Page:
Illness & anger

It’s easy to become angry around negative experiences, but it’s also important we deal with those experiences so that anger isn’t able to control or consume us. Talking about how we feel can make a difference between acceptance and non-acceptance of our issues and illness.

When it comes to people with a terminal illness, it’s easy to see why those people might feel angry, but perhaps their anger isn’t just about their terminal illness? Anger can be an underlying trait that makes up who we are, because we have issues that are buried deep in our past.

The thought of being terminally ill can bring about a negative and angry response, but it can also bring about positive feelings, particularly in the early stages of their illness. When my mum was diagnosed with lung cancer there was a slight determination for her to remain upbeat. She had a sense of commitment to fight and remain positive.

Although it’s the patient that initially has to deal with his or her illness, their family also need to be able to cope and work through it. When a loved one is angry all the time, it makes it hard for their family to cope. Nobody wants to be around angry people. Unfortunately, anger stops a person from finding a level of calm and acceptance.

Achieving that can make a difference to both our emotional and physical recovery. When it comes to any terminal illness, it’s a lot more difficult to bring our thoughts together positively, but by standing back, we can begin to assess our illness more fully and that allows us to take more positive steps, moving forward.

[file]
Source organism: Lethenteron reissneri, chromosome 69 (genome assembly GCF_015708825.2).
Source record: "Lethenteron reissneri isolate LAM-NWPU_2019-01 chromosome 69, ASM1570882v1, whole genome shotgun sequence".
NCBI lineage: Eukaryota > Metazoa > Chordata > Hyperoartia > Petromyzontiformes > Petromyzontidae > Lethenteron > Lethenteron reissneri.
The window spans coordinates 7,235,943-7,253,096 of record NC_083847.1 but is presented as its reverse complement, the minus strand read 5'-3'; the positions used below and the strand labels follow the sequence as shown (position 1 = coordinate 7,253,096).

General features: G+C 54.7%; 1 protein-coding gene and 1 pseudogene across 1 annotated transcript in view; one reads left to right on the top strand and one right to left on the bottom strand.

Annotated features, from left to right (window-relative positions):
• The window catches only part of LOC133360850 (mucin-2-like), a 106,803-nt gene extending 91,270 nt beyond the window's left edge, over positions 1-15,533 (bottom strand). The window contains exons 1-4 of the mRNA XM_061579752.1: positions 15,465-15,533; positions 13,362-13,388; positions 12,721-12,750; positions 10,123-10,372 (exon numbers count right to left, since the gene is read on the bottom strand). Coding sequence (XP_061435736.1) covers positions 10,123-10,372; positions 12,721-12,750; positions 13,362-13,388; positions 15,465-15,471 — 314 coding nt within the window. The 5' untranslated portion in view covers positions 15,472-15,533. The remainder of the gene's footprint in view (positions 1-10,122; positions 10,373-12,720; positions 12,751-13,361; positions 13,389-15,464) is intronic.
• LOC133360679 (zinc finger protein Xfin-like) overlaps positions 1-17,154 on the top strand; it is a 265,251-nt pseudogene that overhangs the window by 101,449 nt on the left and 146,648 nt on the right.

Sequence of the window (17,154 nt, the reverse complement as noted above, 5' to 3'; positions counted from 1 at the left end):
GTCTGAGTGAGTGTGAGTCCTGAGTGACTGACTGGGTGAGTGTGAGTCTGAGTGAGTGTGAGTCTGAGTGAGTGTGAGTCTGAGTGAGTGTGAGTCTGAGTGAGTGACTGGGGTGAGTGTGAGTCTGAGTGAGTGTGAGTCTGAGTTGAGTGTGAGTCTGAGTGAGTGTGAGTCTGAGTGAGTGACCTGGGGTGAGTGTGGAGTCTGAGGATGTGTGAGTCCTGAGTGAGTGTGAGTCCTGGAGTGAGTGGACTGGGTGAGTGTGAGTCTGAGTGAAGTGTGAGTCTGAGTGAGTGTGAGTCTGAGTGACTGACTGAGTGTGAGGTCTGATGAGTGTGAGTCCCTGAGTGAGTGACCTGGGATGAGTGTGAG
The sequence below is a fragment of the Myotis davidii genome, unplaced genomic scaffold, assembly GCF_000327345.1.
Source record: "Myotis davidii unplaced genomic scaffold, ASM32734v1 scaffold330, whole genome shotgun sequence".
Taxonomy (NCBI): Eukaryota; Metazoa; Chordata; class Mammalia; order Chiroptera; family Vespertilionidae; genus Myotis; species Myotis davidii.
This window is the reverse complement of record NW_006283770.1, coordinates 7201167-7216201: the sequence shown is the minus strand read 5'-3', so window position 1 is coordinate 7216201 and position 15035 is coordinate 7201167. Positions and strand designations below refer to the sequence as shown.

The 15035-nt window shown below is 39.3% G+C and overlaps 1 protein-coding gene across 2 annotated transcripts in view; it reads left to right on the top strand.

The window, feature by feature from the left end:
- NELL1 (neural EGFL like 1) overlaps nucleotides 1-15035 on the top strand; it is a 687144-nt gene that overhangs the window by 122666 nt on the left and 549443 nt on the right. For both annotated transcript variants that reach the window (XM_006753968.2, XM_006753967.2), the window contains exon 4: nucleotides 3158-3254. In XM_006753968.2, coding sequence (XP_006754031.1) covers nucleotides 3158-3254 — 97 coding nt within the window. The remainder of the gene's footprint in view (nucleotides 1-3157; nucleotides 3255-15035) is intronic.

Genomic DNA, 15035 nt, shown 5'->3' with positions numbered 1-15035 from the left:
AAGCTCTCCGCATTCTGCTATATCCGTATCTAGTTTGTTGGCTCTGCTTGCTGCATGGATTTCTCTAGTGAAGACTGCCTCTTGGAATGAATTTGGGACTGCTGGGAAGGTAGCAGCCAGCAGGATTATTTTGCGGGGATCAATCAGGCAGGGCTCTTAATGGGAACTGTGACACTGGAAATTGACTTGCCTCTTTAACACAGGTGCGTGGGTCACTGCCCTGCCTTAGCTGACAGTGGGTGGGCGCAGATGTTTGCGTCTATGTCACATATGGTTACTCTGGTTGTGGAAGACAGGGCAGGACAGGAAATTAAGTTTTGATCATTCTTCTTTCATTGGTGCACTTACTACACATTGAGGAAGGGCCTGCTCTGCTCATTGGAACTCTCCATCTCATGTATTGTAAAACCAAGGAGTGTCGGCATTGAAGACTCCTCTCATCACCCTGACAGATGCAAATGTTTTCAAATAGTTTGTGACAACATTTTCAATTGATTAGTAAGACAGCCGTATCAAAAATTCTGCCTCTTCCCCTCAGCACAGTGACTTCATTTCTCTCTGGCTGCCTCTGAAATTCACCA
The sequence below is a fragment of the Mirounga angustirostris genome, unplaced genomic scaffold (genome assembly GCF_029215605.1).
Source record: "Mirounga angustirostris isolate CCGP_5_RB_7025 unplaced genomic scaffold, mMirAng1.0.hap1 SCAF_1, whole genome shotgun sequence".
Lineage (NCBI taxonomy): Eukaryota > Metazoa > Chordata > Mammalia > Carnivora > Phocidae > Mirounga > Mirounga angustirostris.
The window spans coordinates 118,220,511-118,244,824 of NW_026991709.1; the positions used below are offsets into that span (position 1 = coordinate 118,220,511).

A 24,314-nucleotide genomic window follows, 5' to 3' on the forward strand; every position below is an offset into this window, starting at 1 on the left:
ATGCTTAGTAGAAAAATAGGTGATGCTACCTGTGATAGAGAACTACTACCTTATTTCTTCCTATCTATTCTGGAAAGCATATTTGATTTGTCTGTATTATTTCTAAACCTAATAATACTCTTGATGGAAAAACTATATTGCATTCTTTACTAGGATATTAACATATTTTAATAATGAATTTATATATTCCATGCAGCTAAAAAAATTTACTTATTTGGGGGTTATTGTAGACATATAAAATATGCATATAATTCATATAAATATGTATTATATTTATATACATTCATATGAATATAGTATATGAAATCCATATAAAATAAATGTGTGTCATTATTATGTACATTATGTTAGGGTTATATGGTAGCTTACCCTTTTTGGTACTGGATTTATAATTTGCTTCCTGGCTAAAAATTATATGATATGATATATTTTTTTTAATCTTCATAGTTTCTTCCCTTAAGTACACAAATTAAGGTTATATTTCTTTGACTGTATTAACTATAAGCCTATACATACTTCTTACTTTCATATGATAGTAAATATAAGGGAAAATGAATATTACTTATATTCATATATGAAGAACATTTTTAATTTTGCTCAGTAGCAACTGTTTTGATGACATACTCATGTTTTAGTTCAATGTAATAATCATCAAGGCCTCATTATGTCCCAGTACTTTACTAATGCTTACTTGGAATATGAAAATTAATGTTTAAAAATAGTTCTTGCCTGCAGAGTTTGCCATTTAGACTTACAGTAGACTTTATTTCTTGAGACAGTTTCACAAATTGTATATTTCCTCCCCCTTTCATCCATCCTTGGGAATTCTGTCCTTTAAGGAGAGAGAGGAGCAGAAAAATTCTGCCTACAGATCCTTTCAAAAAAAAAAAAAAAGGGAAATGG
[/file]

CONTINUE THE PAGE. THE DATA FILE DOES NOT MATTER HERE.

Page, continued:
If you have someone you can confide in, or you feel comfortable talking to, that will always help.


3 Mar, 2012

4 thoughts on “Illness & anger

  1. My mother never talked about being terminally ill.

    In fact she wanted to shield her kids from the fact she was dying. She told my father she did not want us to know, but of course he told us. I never saw her angry but who knows what was going on inside her head.

    She did not share her feelings. I think she was very scared. But she was determined to live for as long as she could.

    1. My mother never discussed her illness either, but she once said that she was never scared to die, just how she would die. Her spiritual beliefs were very strong. She was very calm and had no anger.

      I think you’re right Randy. Our parents were of the generation where they would shield us from a terminal illness, but in the longer term I’m really not sure how beneficial it was. We still have to get to this stage without the help or reassurance.

      I believe it’s important to be able to talk about these things. It stops us from being angry or scared about dealing with a terminal illness and then possibly death.

  2. Neither of my parents were angry when they found out they had cancer, especially dad. He just gave into it and let the cancer have it’s way. Mom on the other hand is a fighter and the strongest person I’ve ever known.

    I admire her for her strength. She has had to deal with so much. I was angry both times with my father’s illness and with moms, but I got over it.

    1. I’m pleased your parents weren’t angry Lisa. It will have made things easier for your family.

      I know the transition between being well and having a terminal illness can affect us in more ways than we think it will. The shock of being told a parent is terminally ill can bring about anger.

      I am pleased you’re now over your feelings of being angry.

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